March 18, 1903 (9th Parliament, 3rd Session)


Thomas Simpson Sproule

Conservative (1867-1942)

Mr. T. S. SPROULE (East Grey).

It is not pleasant for the hon. gentlemen opposite to have their past record thus brought before them, and the dying words of the premier is the best evidence in the world that they do not like to be reminded of their past. The Prime Minister tells ns that we are familiar with these cries and these tactics. Yes, we are. They were admirably played for 18 years in this House by the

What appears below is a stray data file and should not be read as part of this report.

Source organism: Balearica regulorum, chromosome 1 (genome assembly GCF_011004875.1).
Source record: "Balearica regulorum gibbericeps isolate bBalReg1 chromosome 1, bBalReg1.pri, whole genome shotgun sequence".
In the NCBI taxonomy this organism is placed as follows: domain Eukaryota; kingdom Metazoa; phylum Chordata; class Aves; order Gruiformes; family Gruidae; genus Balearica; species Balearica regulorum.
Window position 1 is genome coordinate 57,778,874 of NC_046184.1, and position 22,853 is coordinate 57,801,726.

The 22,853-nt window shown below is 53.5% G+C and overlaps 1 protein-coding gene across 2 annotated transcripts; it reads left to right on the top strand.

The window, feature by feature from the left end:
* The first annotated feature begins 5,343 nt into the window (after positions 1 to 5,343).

Liberals in opposition. What troubles; these gentlemeh now is that their chickens have come home to roost, and that no stronger condemnation can be given of their inconsistency than the very position which they have talien to-day. The hon. member for York (Mr. Maclean) distinctly declared that hei made no insinuation against Sir Oliver Mowat, but what he denounced was the pernicious principle which these gentlemen on the treasury benches themselves denounced in this House some years ago. Not a word was said disrespectful to the Lieutenant Governor of Ontario, but it was said that in view of the most imminent crisis now pending in that province, it is regrettable that Sir Oliver Mowat is at the present time holding his place by sufferance of the present federal government, for it is needless to say that Sir Oliver can be removed at any moment that the government here intimate to the Governor General that he should be removed, and so if Sir Oliver Mowat does not carry out the wishes of the powers here, he is at their mercy. The parallel cases cited were most apropos. They were argued at great length in great vehemence, and with strong logic by the Minister of Trade and Commerce (Rt. Hon. Sir Richard Cartwright) by the present Prime Minister (Rt. Hon. Sir Wilfrid Laurier), by the Postmaster-General (Hon. Sir W'illiam Mulock) and by the leaders of the opposition of that date. Will they say to-day that they were entirely wrong, or else that they were insincere. Which horn of the dilemma will they hang themselves on. If they were sincere then according to their own reasoning they made out a good case, and if their case was good then it is equally good to-day. What glaring inconsistency do we not find here ? The right hon. gentleman tells us that the Lieutenant Governor of Manitoba was then overholding his office for two years, he points out which is not so in the case of Sir Oliver Mowat. What has the length of time got to do with it ?

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